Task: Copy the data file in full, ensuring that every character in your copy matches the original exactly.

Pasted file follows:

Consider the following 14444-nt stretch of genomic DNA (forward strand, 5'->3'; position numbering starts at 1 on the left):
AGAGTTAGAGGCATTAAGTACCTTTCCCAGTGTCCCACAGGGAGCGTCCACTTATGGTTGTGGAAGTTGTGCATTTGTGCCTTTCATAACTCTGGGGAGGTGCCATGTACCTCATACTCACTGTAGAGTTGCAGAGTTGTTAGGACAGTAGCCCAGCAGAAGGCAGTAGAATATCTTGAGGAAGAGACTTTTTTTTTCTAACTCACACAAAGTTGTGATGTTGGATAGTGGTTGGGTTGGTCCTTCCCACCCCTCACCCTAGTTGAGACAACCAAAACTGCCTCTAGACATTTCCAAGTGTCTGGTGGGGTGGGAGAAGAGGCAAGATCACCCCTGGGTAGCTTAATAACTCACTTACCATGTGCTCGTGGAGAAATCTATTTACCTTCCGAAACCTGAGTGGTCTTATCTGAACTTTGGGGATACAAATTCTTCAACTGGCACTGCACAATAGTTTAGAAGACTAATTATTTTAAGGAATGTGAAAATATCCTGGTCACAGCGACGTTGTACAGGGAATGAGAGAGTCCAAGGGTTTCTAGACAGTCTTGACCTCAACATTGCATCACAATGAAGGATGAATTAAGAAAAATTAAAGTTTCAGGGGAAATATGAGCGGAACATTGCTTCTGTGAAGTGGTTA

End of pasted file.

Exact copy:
Consider the following 14444-nt stretch of genomic DNA (forward strand, 5'->3'; position numbering starts at 1 on the left):
AGAGTTAGAGGCATTAAGTACCTTTCCCAGTGTCCCACAGGGAGCGTCCACTTATGGTTGTGGAAGTTGTGCATTTGTGCCTTTCATAACTCTGGGGAGGTGCCATGTACCTCATACTCACTGTAGAGTTGCAGAGTTGTTAGGACAGTAGCCCAGCAGAAGGCAGTAGAATATCTTGAGGAAGAGACTTTTTTTTTCTAACTCACACAAAGTTGTGATGTTGGATAGTGGTTGGGTTGGTCCTTCCCACCCCTCACCCTAGTTGAGACAACCAAAACTGCCTCTAGACATTTCCAAGTGTCTGGTGGGGTGGGAGAAGAGGCAAGATCACCCCTGGGTAGCTTAATAACTCACTTACCATGTGCTCGTGGAGAAATCTATTTACCTTCCGAAACCTGAGTGGTCTTATCTGAACTTTGGGGATACAAATTCTTCAACTGGCACTGCACAATAGTTTAGAAGACTAATTATTTTAAGGAATGTGAAAATATCCTGGTCACAGCGACGTTGTACAGGGAATGAGAGAGTCCAAGGGTTTCTAGACAGTCTTGACCTCAACATTGCATCACAATGAAGGATGAATTAAGAAAAATTAAAGTTTCAGGGGAAATATGAGCGGAACATTGCTTCTGTGAAGTGGTTA